Results of the Edgar Allan Poe Award® in the year 2001.
Lord Peter Wimsey’s enduring presence and popularity are a tribute to his creator, Dorothy L. Sayers. In this book, McGregor and Lewis explore how Sayers used her fictional hero to comment on, and come to terms with, the social upheaval of the time: world wars, the crumbling of the privileged aristocracy, the rise of democracy, and the expanding struggle of women for equality. Scholars of the Modern Age, fans of the mystery genre, and admirers of Sayers’s fiction are sure to appreciate this incisive examination of the literary, social, and historical context of the author’s most popular work.
Sir Arthur Conan Doyle wrote in his autobiography: “I have had a life which, for variety and romance, could, I think, hardly be exceeded.” In the years since his death, Doyle has been almost uniquely identified with his most famous character, Sherlock Holmes, who remains among the world’s most identifiable figures, fictional or real. Doyle was much more than the author of the Holmes stories, but his very success with the series has clouded nearly every attempt to address his life. Martin Booth’s The Doctor and the Detective redresses the balance. It’s the…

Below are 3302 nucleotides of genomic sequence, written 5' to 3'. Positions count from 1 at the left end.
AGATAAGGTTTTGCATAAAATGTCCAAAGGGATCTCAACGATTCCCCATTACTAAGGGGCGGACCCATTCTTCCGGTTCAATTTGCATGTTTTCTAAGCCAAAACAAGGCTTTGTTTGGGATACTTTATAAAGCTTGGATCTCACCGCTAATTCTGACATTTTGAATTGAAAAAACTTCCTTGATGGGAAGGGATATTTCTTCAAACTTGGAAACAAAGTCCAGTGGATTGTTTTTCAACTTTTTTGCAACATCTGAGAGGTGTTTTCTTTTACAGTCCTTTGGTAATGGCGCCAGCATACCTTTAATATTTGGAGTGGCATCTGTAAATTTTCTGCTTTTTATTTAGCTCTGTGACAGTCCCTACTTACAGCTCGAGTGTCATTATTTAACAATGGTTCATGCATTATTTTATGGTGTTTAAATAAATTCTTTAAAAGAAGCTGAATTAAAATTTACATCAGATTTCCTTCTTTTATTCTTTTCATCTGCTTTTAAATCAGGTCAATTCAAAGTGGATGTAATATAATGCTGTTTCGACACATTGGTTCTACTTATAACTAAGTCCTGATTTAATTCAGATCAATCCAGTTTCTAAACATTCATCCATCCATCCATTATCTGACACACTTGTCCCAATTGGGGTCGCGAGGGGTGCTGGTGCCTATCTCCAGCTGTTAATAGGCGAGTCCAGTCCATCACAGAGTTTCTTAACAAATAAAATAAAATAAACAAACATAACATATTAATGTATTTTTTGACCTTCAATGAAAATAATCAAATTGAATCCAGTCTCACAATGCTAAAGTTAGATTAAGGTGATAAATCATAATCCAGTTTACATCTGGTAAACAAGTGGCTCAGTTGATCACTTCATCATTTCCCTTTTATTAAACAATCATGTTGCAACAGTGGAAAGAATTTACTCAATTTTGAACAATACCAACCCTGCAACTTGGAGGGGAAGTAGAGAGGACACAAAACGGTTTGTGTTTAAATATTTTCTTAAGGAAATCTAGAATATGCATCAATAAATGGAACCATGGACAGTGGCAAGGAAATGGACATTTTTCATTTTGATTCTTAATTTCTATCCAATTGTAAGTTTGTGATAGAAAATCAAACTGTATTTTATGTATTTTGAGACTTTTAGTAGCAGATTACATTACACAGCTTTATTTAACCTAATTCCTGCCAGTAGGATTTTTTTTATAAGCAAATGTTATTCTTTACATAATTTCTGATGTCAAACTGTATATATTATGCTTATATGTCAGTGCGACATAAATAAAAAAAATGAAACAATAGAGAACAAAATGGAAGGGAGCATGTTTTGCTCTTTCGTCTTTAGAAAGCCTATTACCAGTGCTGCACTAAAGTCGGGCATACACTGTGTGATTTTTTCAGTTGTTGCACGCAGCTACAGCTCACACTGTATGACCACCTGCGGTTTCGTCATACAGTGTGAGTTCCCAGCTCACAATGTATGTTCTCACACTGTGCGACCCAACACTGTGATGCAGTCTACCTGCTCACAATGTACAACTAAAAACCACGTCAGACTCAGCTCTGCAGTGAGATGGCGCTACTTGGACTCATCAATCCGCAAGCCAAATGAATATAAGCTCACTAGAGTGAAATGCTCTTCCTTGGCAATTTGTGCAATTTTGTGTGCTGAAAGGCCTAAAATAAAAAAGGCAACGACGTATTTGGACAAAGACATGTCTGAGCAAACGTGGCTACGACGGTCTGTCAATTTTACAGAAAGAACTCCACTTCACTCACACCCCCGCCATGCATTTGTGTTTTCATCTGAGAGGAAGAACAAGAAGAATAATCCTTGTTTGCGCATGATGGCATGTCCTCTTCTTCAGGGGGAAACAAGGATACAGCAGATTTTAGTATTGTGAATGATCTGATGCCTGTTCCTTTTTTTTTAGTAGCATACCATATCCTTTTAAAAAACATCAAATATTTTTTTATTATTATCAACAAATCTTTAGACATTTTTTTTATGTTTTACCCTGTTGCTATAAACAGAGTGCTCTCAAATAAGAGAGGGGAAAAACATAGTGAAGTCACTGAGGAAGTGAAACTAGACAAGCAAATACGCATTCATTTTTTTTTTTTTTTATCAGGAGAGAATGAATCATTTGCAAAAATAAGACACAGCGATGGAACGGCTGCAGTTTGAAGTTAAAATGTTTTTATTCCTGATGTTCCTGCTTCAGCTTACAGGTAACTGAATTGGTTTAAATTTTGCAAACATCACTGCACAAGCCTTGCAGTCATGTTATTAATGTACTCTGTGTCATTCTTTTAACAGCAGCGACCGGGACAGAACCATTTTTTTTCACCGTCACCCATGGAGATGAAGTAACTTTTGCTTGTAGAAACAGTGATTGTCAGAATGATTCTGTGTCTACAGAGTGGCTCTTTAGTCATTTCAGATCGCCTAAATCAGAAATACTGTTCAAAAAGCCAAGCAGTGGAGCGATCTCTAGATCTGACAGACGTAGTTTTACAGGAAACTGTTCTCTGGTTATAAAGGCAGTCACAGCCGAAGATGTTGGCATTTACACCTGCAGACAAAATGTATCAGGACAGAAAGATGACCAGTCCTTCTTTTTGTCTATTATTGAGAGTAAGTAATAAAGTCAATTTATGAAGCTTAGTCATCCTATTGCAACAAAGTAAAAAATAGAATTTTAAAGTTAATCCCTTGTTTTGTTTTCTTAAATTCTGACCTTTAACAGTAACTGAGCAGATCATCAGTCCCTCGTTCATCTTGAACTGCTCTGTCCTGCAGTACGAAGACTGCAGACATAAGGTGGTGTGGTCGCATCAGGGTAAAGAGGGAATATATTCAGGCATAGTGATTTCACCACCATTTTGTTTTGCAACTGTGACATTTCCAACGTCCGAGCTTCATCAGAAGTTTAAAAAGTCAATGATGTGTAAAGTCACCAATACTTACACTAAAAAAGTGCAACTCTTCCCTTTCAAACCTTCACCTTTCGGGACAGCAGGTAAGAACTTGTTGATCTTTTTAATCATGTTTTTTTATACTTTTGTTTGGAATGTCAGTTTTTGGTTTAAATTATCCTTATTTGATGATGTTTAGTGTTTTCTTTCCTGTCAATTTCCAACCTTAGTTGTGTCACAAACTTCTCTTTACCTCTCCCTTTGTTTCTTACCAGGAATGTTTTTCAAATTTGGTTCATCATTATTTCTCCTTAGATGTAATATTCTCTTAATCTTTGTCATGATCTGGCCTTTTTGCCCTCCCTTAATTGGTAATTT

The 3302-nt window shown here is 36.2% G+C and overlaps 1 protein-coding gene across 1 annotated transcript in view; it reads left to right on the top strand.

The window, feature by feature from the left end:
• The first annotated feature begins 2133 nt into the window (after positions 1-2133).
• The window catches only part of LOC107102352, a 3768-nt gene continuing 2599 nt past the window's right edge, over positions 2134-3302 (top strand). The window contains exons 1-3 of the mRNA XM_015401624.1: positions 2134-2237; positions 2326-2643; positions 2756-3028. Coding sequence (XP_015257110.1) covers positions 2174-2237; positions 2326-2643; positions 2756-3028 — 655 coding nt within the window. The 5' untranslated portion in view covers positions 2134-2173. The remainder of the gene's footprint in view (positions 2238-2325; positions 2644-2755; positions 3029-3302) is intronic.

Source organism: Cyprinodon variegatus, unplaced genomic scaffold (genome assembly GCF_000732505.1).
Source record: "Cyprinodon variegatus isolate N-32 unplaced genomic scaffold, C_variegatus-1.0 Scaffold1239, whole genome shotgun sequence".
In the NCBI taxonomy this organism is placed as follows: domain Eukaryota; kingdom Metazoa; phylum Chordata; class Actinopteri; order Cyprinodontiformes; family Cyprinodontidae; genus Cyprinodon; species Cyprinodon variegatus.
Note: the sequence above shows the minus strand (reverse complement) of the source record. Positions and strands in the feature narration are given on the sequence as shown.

Although John D. MacDonald published seventy novels and more than five hundred short stories in his lifetime, he is remembered best for his Travis McGee series. He introduced McGee in 1964 with The Deep Blue Goodbye. With Travis McGee, MacDonald changed the pattern of the hardboiled private detectives who preceeded him. McGee has a social conscience, holds thoughtful conversations with his retired economist buddy Meyer, and worries about corporate greed, racism and the Florida ecolgoy in a long series whose brand recognition for the series the author cleverly advanced by inserting a color in every title. Merrill carefully builds a picture of a man who in unexpected ways epitomized the Horatio Alger sagas that comprised his strict father’s secular bible. From a financially struggling childhood and a succession of drab nine-to-five occupations, MacDonald settled down to writing for a living (a lifestyle that would have horrified his father). He worked very hard and was rewarded with a more than decent livelihood. But unlike Alger’s heroes, MacDonald had a lot of fun doing it.
In this remarkable book, Martha Hailey DuBose has given those multitudes of readers who love the mystery novel an indispensable addition to their libraries. Unlike other works on the subject, Women of Mystery is not merely a directory of the novelists and their publications with a few biographical details. DuBose combines extensive research into the lives of significant women mystery writers from Anna Katherine Green and Mary Roberts Rinehart with critical essays on their work, anecdotes, contemporary reviews and opinions and some of the women’s own comments. She takes us through the Golden Age of the British women mystery writers, Christie, Sayers, Marsh, Allingham and Tey, to the leading crime novelists of today, focused on the women who have become legends of the genre. And though she laments, “so many mysteries, so little time,” she makes a good effort a mentioning “some of the best of the rest.” …[more]